As the insulation needed to be held up, the walls were sheeted at the same time, I was glad to be done with insulation… For now.
Let’s move onto the next step now, seeing as we’re apparently already there anyway.
Measure, cut, realise I screwed up, try trim… Fail, get another sheet… Try again.
But I got there in the end with surprising minimal wastage, or at least that’s what I’m telling everyone.
But does it fit?!
Well… It’s no surprise that prior to installing the base section I didn’t measure correctly, I thought I had more than sufficient space at the front to open the rack and to rack stuff… But I never considered if I could get the rack in and out.. Especially once I’ve sheeted the walls..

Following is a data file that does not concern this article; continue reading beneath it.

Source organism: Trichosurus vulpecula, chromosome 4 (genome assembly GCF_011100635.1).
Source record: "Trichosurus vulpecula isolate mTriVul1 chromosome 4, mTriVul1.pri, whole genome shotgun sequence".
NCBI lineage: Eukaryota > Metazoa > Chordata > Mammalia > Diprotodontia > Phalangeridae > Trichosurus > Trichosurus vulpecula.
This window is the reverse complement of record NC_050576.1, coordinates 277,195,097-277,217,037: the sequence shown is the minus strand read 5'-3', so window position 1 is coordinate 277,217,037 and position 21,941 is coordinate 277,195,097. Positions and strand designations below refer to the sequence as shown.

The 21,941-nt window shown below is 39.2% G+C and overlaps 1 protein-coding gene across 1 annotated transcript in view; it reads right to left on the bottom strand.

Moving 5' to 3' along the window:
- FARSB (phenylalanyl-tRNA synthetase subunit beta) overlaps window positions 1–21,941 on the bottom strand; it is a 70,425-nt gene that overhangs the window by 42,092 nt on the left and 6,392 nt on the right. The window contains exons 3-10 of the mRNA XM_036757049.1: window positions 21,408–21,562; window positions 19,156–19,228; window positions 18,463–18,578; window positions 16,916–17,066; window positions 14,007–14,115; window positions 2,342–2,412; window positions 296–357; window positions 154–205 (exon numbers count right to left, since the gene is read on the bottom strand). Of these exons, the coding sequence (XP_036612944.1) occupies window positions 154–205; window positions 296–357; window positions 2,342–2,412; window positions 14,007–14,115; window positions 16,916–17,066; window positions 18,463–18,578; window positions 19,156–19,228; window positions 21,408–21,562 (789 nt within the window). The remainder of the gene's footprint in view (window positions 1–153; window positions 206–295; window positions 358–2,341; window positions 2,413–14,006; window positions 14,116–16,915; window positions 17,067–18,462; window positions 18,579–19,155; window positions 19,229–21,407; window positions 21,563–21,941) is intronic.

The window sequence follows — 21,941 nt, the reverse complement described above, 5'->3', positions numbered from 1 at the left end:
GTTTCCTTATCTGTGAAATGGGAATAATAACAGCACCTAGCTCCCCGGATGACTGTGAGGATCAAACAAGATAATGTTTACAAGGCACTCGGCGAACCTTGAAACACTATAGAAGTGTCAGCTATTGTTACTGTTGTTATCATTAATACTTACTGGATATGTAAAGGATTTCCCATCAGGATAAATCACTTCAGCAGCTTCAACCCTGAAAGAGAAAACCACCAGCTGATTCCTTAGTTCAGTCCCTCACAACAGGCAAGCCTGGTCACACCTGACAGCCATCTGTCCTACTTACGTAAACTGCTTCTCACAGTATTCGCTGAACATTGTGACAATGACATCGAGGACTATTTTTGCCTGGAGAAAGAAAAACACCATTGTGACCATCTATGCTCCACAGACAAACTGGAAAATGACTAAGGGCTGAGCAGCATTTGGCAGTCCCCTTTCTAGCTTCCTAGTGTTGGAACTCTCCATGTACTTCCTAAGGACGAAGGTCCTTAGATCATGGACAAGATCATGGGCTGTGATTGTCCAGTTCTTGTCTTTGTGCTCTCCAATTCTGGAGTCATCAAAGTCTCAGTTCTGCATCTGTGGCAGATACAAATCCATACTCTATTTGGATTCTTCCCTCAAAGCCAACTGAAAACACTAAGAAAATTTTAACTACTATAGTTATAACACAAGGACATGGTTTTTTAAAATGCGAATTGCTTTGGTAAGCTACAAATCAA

Obviously you can tell by a picture further up that I could get it out as I did to sheet the walls.. But would it go back in with the walls done?
I’d say just.. Let’s look from another angle…
Yep… It will only fit with the door removed… However I still may be faced with an issue when I change the door opening to swing the other side… Only time will tell. For now, it’s okay though.
She’s home, for another moment.
With that all sorted, it was time to move onto the ceiling and then finishing the drywall..
And now for that all important ceiling access.
Check out that expanding foam mess!
Finally the messy part Is done with, no more plaster dust, things are looking good at the moment!
– Insert 3 week holiday in Japan… Take me back please! –
I thought sanding was the messy part… Oh boy was I wrong…